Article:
Gregory III
Patriarch of Antioch
Church Melkite Greek Catholic Church
See Antioch
Enthroned November 29, 2000
Predecessor Maximos V Hakim
Successor Incumbent
Personal details
Birth name Lutfy Laham
Born December 15, 1933
Darayya, Syria
Residence Syria and Lebanon

Gregory III (Laham) (Arabic,غريغوريوس الثالث لحام)(b. December 15, 1933), Patriarch of the Church of Antioch, is the spiritual leader of the Melkite Greek Catholic Church. He was elected patriarch on November 29, 2000, succeeding Maximos V Hakim, who resigned at age 92 due to failing health, dying seven months later. He took the name Gregory after Patriarch Gregory II Youssef, the last member of his order to be elected patriarch. Patriarch Gregory, who studied in Europe and is multilingual, is author of several books on eastern theology and spirituality.


Early years and education

Patriarch Gregory was born Lutfy Laham in Darayya, Syria in 1933.[1] He entered the Seminary of the Holy Savior of the Basilian Salvatorian Order near Saida, Lebanon in 1943. He took his simple religious vows in 1949 and his solemn religious vows in 1954. He received his religious and philosophical education at the Holy Savior Seminary, Joun, Lebanon. He continued his theological studies in Rome where he was ordained priest on February 15, 1959 in the Church of the Abbey of Grottaferrata in Italy.



Gregory III with Archbishop Jules Joseph Zerey

The future patriarch received a doctoral degree in Oriental Theology from the Pontifical Oriental Institute in Rome following his ordination . He then served as superior of the Holy Savior Major Seminary from 1961 until 1964. In 1962 he founded the magazine Al-Wahdah - Unity in Faith, the first ecumenical magazine to be published in the Arabic language. He also founded several orphanages and trade schools in Lebanon.

He was appointed administrator of the Patriarchal Vicariate of Jerusalem in 1974, in the wake of the Israeli arrest of the Patriarchal Vicar of Jerusalem, Archbishop Hilarion Capucci of the Aleppin Salvatorian order. Laham founded the Student Fund in Jerusalem to help needy students and in 1978 the Family Assistance Fund to help needy families in the troubled areas of his diocese. In 1967 he founded at the Patriarchate the Oriental Library to promulgate the knowledge of Eastern traditions. He initiated a variety of social projects such as repairing churches, opening clinics and building public housing, including a guest house for pilgrims at the Patriarchal Center in Jerusalem.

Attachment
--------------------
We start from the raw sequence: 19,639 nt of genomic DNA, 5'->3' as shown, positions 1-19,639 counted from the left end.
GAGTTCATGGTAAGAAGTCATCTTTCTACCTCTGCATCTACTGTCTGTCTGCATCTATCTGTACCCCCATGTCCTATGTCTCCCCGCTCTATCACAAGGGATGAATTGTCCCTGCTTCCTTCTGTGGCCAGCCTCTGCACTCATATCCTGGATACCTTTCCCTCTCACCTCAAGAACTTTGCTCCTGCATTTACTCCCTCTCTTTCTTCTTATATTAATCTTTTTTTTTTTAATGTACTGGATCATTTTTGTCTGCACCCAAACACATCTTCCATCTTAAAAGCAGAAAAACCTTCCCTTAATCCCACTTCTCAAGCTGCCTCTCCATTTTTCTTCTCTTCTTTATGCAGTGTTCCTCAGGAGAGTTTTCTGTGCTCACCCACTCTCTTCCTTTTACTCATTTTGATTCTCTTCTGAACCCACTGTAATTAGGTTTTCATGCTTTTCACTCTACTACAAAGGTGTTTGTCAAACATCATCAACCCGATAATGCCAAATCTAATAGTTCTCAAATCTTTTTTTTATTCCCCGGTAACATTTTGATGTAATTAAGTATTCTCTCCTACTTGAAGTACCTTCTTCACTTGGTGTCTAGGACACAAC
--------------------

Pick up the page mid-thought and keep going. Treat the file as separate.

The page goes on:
Following an old tradition of the more than 900-years old Order of Knighthood, founded in Jerusalem to take care of lepers in the Hospital of St. Lazarus, he is the Spiritual Protector of the international ecumenical Military and Hospitaller Order of St. Lazarus of Jerusalem as were his predecessors Maximos IV and Maximos V.


On August 30, 1981 he was named archbishop by Patriarch Maximos V Hakim and continued his work as Patriarchal Vicar of Jerusalem as successor to Archbishop Hilarion Capucci. On November 27, 1981 he was enthroned as the titular archbishop of Tarsus and consecrated bishop by patriarch Maximos V Hakim[1].

Appointed by Patriarch Maximos V as president of the Patriarchal Liturgical Commission, he edited the Anthologion, the prayer book or breviary of the Melkite Greek Catholic Church and The Book of the Liturgies, an updated compendium of the Divine Liturgy. As secretary of the Ecumenical Commission of the Melkite Patriarchate, he led the dialogue between the Melkite Greek Catholic and the Antiochian Orthodox Churches.

Patriarch Maximos resigned in 2000 at age 92 due to failing health. The episcopal synod of the Melkite Church, met at the patriarchal residence in Raboueh on November 22, 2000 to select a new leader. On November 29 the synod elected Laham patriarch. He chose the name Gregory after the Patriarch Gregory II Youssef, the last member of the Basilian Salvatorian Order to serve as head of the Melkite Church.


Patriarch Gregory III is author of several books, including:

  • Introduction to the Liturgical Services and their symbols in the Eastern Church
  • The Voice of the Shepherd - Eastern Liturgical Spirituality
  • Life of Archbishop Germanos Adam
  • Translations of History of the Melkite Church (English and German)
  • The Melkite Greek Catholic Church at the Second Vatican Council


  1. 1.0 1.1 David M. Cheney. "Grégoire III (Loutfi) Laham, B.S.". Retrieved 2009-01-15. 

See also

External links


Ad blocker interference detected!

Wikia is a free-to-use site that makes money from advertising. We have a modified experience for viewers using ad blockers

Wikia is not accessible if you’ve made further modifications. Remove the custom ad blocker rule(s) and the page will load as expected.